If weight loss is your goal, success depends on moving and sensible eating. To accomplish this it helps to put together a "weight loss kit". This kit requires a small investment for big results. Here's what you need:
- A good calorie counter book or computer program to keep track of the calories you eat.
- A food scale to measure helpings and help you learn proper portion size.
- A food and exercise journal to track calories in and calories burned along with a way to track improvement and keep yourself accountable.
- A pedometer to track movement. A good goal is 10,000 steps per day, this translates to about 3 1/2 miles of walking per day.
- A good pair of walking and/or running shoes.
Once you put together your kit, use it every day.
It's been proven: To succeed at losing weight, you have to pay attention to what you eat. Writing down what you put in your mouth will help keep you from overeating. The National Weight Control Registry, a well-regarded, long-term weight-loss study, found that journaling is one of the most powerful tools used by people who have lost weight and kept it off because:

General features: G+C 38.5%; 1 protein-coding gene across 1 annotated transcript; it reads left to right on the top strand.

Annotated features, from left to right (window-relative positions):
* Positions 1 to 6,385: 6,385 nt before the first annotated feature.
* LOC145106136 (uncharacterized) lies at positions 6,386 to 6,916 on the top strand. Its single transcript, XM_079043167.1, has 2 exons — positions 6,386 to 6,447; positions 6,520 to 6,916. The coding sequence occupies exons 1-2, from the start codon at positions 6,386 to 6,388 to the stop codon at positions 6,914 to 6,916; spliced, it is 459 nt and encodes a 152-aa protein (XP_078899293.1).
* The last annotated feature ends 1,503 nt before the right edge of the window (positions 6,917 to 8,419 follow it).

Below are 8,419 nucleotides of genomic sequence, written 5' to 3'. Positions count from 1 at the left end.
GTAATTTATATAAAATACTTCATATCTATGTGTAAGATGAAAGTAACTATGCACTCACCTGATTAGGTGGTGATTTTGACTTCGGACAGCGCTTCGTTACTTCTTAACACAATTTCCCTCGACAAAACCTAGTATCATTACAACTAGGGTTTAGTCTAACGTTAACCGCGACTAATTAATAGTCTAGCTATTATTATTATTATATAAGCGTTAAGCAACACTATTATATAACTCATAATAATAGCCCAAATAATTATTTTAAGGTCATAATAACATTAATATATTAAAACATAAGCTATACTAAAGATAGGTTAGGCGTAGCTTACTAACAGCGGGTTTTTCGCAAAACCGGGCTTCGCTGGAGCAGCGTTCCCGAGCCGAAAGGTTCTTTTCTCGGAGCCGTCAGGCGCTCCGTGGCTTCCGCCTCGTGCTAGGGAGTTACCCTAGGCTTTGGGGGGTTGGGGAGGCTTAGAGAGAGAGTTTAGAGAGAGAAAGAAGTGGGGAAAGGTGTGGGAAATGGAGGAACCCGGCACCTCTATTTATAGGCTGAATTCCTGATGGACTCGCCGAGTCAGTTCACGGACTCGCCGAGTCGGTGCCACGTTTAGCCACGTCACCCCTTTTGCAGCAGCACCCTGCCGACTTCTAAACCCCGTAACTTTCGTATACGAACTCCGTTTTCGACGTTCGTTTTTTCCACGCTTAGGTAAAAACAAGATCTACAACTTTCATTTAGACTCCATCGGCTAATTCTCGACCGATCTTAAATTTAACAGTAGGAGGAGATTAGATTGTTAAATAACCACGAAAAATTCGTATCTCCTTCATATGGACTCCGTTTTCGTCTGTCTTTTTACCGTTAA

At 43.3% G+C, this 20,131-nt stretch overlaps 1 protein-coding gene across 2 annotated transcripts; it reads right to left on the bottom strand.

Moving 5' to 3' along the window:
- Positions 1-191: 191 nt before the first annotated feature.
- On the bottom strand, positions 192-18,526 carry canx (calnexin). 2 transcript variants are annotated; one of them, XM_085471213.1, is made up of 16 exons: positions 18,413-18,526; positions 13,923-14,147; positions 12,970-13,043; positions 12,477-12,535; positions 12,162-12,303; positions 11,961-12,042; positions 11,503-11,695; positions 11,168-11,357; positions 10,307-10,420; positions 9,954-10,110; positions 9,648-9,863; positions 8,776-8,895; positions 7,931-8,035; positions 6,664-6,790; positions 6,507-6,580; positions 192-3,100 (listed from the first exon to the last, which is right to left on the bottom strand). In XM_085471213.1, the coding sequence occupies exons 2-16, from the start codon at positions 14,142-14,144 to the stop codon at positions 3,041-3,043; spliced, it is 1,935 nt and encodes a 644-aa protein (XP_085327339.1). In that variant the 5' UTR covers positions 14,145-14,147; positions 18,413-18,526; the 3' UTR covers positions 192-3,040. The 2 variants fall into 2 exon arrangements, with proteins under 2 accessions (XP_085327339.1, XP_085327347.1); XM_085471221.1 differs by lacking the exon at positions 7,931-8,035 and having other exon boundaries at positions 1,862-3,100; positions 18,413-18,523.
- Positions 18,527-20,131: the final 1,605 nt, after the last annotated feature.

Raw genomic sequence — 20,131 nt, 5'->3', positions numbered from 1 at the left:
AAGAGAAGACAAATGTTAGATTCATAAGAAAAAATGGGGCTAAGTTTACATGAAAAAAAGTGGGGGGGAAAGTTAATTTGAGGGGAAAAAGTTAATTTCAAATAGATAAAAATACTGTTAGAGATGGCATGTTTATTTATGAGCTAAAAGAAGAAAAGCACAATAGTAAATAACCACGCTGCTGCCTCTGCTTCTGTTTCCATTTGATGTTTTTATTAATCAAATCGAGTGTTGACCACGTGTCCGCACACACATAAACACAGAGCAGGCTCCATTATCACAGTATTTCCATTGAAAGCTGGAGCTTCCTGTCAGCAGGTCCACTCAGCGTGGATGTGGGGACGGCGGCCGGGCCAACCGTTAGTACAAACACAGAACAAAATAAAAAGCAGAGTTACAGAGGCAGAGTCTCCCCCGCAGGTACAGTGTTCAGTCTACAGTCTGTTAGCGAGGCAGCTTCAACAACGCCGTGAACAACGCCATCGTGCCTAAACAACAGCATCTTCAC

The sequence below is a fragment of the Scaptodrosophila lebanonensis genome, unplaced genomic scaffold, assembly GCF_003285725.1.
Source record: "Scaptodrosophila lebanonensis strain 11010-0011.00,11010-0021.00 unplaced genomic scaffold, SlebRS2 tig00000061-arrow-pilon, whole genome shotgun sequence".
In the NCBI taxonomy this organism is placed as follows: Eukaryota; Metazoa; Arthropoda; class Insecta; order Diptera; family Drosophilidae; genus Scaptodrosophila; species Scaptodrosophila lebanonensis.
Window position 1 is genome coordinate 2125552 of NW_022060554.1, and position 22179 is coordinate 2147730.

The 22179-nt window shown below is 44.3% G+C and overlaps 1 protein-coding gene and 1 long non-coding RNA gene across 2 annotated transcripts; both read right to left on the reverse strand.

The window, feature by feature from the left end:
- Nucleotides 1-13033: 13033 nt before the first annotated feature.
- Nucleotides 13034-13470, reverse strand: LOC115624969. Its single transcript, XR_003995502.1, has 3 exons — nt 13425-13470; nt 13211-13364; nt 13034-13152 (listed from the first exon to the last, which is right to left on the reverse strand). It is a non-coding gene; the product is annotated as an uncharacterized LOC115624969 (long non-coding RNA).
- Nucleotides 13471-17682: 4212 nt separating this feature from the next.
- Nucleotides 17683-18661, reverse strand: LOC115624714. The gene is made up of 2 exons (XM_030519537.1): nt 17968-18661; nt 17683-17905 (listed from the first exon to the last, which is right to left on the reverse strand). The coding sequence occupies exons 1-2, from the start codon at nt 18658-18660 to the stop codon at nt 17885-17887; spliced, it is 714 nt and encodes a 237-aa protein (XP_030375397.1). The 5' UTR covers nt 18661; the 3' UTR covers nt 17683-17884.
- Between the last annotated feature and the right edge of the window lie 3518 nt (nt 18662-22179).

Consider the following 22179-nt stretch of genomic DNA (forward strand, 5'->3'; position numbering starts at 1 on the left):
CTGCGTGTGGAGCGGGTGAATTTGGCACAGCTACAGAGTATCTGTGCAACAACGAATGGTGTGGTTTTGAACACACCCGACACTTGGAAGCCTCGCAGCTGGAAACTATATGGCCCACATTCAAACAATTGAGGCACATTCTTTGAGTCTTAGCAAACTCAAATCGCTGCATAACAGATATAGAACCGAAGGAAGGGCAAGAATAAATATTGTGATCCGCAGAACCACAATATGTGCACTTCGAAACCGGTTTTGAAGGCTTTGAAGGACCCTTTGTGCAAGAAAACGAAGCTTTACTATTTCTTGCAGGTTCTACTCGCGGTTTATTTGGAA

- They were more aware of their snacking.
- They discovered their diet detours and were able to avoid them going forward.
- They were able to track their progress to a healthier diet.
Keeping up with an exercise routine can be as hard as starting out in the first place. How do you keep exercising without getting bored and losing motivation? These methods can help you stay focused and inerested in your exercise routine:
- Find a buddy or a trainer who will exercise with you and won't let you back out of your workout dates.
- Set goals and a schedule times and dates for exercise on your calendar.
- Push yourself to go a little harder or a little longer and you'll feel great afterward.
- Pump yourself up with some favorite music: high-energy, fast-paced songs can give the boost you need to get through your exercise routine.